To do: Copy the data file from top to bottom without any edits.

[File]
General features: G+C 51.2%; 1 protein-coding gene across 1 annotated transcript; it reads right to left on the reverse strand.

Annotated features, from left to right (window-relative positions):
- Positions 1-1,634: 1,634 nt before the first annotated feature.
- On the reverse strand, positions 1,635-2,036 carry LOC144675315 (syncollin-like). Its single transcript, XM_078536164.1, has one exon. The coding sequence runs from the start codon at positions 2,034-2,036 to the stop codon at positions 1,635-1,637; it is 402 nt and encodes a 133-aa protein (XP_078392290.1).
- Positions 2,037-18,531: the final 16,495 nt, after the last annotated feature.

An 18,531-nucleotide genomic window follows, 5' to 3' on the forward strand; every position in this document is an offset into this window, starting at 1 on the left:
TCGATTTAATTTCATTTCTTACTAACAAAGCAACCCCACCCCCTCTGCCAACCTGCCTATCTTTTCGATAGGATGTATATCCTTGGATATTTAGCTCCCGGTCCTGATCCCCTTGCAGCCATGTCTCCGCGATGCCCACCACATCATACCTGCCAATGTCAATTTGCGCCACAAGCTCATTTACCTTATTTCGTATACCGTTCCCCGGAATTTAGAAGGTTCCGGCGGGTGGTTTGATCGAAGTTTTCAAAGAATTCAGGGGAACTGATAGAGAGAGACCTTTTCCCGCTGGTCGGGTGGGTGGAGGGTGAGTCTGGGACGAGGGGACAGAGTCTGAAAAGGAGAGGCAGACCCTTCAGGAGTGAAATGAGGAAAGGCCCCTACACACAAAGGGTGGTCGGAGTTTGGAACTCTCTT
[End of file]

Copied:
General features: G+C 51.2%; 1 protein-coding gene across 1 annotated transcript; it reads right to left on the reverse strand.

Annotated features, from left to right (window-relative positions):
- Positions 1-1,634: 1,634 nt before the first annotated feature.
- On the reverse strand, positions 1,635-2,036 carry LOC144675315 (syncollin-like). Its single transcript, XM_078536164.1, has one exon. The coding sequence runs from the start codon at positions 2,034-2,036 to the stop codon at positions 1,635-1,637; it is 402 nt and encodes a 133-aa protein (XP_078392290.1).
- Positions 2,037-18,531: the final 16,495 nt, after the last annotated feature.

An 18,531-nucleotide genomic window follows, 5' to 3' on the forward strand; every position in this document is an offset into this window, starting at 1 on the left:
TCGATTTAATTTCATTTCTTACTAACAAAGCAACCCCACCCCCTCTGCCAACCTGCCTATCTTTTCGATAGGATGTATATCCTTGGATATTTAGCTCCCGGTCCTGATCCCCTTGCAGCCATGTCTCCGCGATGCCCACCACATCATACCTGCCAATGTCAATTTGCGCCACAAGCTCATTTACCTTATTTCGTATACCGTTCCCCGGAATTTAGAAGGTTCCGGCGGGTGGTTTGATCGAAGTTTTCAAAGAATTCAGGGGAACTGATAGAGAGAGACCTTTTCCCGCTGGTCGGGTGGGTGGAGGGTGAGTCTGGGACGAGGGGACAGAGTCTGAAAAGGAGAGGCAGACCCTTCAGGAGTGAAATGAGGAAAGGCCCCTACACACAAAGGGTGGTCGGAGTTTGGAACTCTCTT